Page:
The Occupy movement has garnered, if not the respect, at least the acknowledgement of a corporate press corps inclined for any number of reasons to ignore it. Still, coverage is centered on the protesters themselves, without necessarily engaging their ideas or allowing those ideas to shape reporting. It’s entirely possible for media to say these ideas matter and still not act as though they do. How, for example, does media’s interest in the 99 Percent affect their understanding of how poverty is defined? Or whose perspectives should be included in news on the economy? CounterSpin’s Janine Jackson explored these issues […]
COUNTERSPIN INTERVIEW :Frances Fox Piven on poverty and Occupy Wall Street
Lobbyists help media pay attention to employment
When debate heated up in November over the Keystone XL pipeline—a 1,700-mile-long structure that would carry oil from Canada’s tar sands deposits to refineries on the U.S. Gulf Coast—reporters soon found themselves chasing the answer to a question: How many jobs would be lost if the pipeline didn’t happen? Wall Street Journal senior editor Mary Anastasia O’Grady suggested on Fox News (10/28/11) that the pipeline would create “118,000 indirect jobs” from “feeding and housing all of these people who are going to work on the pipeline,” a number that her Journal editorial board colleague Collin Levy repeated in a Web […]
Military budget, not social spending, prompts media concern
The failure of the Congressional “supercommittee” to come up with a $1.2 trillion, 10-year deficit reduction plan means that automatic “trigger” cuts might take place in discretionary spending—roughly half of which is supposed to come from the military budget. Corporate media have given extensive time to panicked warnings about the dangerous impact of military cuts, but made little mention of the effects of cutting other spending. Under the “trigger” plan, the military budget is supposed to be reduced by almost $600 billion over the next decade—a move Republican politicians have vowed to block. Defense Secretary Leon Panetta has been quoted […]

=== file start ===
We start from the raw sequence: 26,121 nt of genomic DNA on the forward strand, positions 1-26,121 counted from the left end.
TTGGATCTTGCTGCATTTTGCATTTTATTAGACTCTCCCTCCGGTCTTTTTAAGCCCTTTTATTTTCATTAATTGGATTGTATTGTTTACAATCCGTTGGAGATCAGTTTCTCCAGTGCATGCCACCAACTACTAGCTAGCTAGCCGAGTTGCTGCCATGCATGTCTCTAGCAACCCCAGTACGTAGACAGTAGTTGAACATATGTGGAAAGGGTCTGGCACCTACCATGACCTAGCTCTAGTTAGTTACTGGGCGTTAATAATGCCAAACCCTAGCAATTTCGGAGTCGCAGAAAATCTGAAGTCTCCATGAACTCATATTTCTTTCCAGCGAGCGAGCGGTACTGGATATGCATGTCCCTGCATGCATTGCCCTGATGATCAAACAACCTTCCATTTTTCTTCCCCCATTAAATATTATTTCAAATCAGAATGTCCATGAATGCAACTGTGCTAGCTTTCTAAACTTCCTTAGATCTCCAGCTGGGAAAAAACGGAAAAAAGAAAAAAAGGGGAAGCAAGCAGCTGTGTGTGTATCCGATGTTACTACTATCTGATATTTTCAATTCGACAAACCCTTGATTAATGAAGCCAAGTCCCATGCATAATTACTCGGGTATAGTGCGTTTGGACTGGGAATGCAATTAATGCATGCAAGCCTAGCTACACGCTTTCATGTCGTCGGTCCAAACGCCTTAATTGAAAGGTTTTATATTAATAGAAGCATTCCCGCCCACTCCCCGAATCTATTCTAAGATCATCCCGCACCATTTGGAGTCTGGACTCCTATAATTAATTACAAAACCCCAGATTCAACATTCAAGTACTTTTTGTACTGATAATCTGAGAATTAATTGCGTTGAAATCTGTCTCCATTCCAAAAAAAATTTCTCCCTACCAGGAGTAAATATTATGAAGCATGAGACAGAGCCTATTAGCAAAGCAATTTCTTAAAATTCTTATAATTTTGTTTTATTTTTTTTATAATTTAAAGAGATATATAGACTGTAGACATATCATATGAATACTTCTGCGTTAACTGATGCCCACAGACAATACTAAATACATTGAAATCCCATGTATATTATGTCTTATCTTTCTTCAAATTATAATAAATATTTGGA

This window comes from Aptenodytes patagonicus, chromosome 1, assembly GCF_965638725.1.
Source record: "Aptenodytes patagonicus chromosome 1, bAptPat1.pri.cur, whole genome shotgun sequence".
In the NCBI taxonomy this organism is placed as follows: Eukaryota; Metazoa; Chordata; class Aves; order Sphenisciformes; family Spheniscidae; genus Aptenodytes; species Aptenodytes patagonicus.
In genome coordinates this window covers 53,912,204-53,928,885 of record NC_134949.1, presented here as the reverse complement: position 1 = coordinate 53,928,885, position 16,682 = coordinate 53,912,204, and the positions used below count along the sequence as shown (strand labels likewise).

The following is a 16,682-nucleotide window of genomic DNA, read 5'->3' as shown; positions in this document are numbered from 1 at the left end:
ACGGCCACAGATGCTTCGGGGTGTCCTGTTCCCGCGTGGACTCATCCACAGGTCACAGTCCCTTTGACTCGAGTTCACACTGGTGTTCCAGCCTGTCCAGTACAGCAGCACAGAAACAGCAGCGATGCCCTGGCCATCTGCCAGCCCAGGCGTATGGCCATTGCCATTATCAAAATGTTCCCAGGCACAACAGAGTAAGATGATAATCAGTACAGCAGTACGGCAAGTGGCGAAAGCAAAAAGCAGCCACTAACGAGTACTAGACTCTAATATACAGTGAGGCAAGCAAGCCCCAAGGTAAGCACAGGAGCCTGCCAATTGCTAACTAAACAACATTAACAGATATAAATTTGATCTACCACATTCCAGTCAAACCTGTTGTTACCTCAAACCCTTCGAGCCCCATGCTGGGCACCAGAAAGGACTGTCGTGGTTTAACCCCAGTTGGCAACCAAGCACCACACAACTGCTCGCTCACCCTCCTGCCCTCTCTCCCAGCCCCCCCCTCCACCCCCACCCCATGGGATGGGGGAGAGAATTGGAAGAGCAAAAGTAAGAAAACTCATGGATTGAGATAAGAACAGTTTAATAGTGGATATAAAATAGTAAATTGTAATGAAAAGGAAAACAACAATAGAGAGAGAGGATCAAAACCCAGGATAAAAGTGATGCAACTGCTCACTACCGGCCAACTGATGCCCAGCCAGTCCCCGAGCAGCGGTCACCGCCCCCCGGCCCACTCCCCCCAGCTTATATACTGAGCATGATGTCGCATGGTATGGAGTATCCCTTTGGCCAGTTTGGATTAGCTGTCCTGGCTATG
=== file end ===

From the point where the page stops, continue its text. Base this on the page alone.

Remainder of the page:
Download MP3 This week on CounterSpin: This is how ABC anchor Diane Sawyer explained the Greek crisis: "The Dow down nearly 300 points, so, what changed? Well, blame it on the country of Greece, long criticized for being undisciplined and now threatening American retirements." With the EU bailout of Greek in danger and the government calling for a referendum, corporate media in this country are back to bashing pampered Greek workers and demanding austerity as the cure for the country's fiscal woes. NY City College of Technology professor Costas Panayotakis will join us to talk about that. Also on CounterSpin […]
'Who would disagree' with fake Lincoln quote?
After FAIR's recent action alert (10/27/11) concerning the PBS NewsHour's reports minimizing--and even celebrating--economic inequality, NewsHour correspondent Paul Solman posted a long response on the PBS website (10/31/11) that attempted to answer the criticism. Solman began by expressing his appreciation for the "avalanche" of feedback, "hostile though most of it has been." He admits that guest Richard Epstein (10/26/11)--who made the case in favor of inequality--was incorrect to attribute this quote to Abraham Lincoln: "You do not make the poor rich by making the rich poor." But then Solman writes that the sentiment behind it is beyond dispute: But when […]
Download MP3 This week on CounterSpin: When Barack Obama ordered armed military advisors to central Africa to help regional officials fight the brutal Lord's Resistance Army and its leader Joseph Kony, few journalists asked why or why now. The fact that the LRA is bad seemed to be enough. But is the move against the LRA part of something bigger happening in US foreign policy with regard to Africa? Well talk to the Institute for Policy Studies' John Feffer about searching for terrorists in Africa. Also on the show: Possible cuts to defense spending could mean the loss of a […]
PBS newscast presents the upside of inequality
With protesters around the country speaking out against income inequality, public television's flagship newscast made time on October 26 for the pro-inequality side to be heard, featuring a guest who invoked a phony Abraham Lincoln quote to make his case.
Media coverage of the Occupy Wall Street (OWS) protests started out exactly as one might expect. There was little coverage at first (FAIR Action Alert, 9/23/11), and as it expanded, much of it consisted of snide dismissals of demonstrators'' ignorance, hygiene and so on. But then something happened. Following incidents of police abuse, including the unprovoked pepper-spraying of several demonstrators on September 24, media coverage began to pick up (FAIR Activism Update, 9/29/11). NPR executive editor Dick Meyer explained that the protests were not covered early on because they "did not involve large numbers of people, prominent people, a great […]